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Monday, June 21, 2004

Armadillo Aerospace News: Good intentions, bad results
chabot imageArmadillo Aerospace: If anyone missed the mid-week update I did about the perfect flight of the small vehicle, go read that first. We had problems trying to hover the big vehicle this weekend.
A minor improvement I have made to the laptop software is to display the dilution of precision (PDOP) number from the GPS on the status light, because previously it would have been green even if it was running with very poor coverage. I need to spend some time and collect more GPS diagnostic information, like satellite S/N ratios, but I’m not sure if I want to add a lot more traffic to the serial port during actual run times.
The first problem we ran into was installing the batteries in the new battery boxes on the big vehicle. We have started using upset thread lock nuts for a lot of things now, but when rapidly tightening them down on one of the battery clamp studs, it galled onto the stud. We use stainless for everything, because a little mist of peroxide will corrode steel bolts pretty badly, but galling is a common issue for us. Using anti-seize prevents this, but we should probably use nylon insert lock nuts in areas that aren’t going to be heat affected, and leave the all-metal locking nuts just for areas near the engine. We had to cut off the studs and weld new ones in place, all inside the vehicle, because the battery boxes are permanently bonded in.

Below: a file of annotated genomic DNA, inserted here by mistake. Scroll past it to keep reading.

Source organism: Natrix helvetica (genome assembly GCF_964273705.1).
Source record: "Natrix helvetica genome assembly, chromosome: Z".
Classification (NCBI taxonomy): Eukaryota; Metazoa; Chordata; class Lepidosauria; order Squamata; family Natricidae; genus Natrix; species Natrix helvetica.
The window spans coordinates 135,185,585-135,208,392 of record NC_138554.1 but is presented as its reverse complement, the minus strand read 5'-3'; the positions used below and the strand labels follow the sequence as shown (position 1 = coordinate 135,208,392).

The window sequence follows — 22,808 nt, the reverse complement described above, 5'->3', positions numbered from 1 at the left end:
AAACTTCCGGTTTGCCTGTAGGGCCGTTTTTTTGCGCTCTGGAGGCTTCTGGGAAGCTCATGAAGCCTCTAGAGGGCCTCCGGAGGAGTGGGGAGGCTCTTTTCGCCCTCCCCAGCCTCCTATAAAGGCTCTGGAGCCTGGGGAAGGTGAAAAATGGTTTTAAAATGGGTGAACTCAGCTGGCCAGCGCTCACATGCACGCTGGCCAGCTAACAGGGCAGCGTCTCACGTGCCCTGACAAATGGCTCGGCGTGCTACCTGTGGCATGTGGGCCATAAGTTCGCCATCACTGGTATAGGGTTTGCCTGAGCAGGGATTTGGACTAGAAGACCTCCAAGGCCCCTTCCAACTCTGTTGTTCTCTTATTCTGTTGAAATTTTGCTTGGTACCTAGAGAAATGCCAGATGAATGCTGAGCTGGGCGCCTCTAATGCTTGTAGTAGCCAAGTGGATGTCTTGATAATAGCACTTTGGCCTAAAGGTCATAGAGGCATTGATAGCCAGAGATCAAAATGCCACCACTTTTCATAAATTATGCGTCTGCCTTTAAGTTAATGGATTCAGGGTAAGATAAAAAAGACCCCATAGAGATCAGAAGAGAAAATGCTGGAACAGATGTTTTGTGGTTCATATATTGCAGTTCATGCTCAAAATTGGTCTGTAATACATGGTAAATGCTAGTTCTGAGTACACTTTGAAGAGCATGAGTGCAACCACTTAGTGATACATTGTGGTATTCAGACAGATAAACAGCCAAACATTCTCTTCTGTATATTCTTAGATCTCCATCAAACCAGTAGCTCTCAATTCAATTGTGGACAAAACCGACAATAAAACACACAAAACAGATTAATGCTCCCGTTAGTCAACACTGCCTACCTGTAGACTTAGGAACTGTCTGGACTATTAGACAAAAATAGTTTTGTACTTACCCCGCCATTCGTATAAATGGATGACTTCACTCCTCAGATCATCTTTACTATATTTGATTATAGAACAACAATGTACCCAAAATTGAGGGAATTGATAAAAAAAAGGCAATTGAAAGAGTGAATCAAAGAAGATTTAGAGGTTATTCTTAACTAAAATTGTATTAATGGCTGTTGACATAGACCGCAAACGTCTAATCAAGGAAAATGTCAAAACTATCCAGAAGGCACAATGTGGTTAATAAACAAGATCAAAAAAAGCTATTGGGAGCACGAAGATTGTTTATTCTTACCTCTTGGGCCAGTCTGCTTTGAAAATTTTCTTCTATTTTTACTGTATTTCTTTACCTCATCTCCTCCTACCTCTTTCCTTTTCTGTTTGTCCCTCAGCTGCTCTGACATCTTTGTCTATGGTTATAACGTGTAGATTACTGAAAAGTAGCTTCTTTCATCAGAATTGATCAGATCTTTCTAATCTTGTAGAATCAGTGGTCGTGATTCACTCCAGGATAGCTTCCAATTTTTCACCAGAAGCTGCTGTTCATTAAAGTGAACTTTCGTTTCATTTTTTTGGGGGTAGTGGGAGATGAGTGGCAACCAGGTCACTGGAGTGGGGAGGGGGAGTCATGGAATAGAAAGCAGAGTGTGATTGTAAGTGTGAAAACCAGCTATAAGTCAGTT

When we rolled the vehicle outside, we noticed something off when I ran an extra check on the jet vane controllers: vane one was moving about half speed one direction, but full speed the other direction. We puzzled over this a bit, finding that swapping controllers around always had that actuator displaying the move-slow-one-way behavior, so we were confident it was the actuator. This was the new one that we had replaced after melting one of them last test. We were thinking that we could still test with a slow drive, because it was still moving fast enough to work, but while exercising it with normal flight movement, Phil looked over our way and let out a cry of “Smoke!” A pretty good quantity of smoke was coming out of the cabin where the electronics were mounted. One of the motor drives was fried. Fortunately, we have plenty of spares of the driver board, so we prepped up another one and replaced it. To make us even more confused, when we tested the problem actuator directly with a manual switch box, it was full speed both ways, and when we pulled the valve off and tested it with a different channel on the burned board, it also ran fine both directions. The new driver board still showed the slow-one-way problem, so we stopped quickly to avoid smoking it. We finally thought to check the resistance from the motor drive to the vehicle frame, and found that there was a low resistance path from one of the drive leads to the motor shaft, which makes its way to the vanes, conductive graphite bearings, up through the engine, and back to ground through the spark plug return line. None of the other valves were like this. Read More


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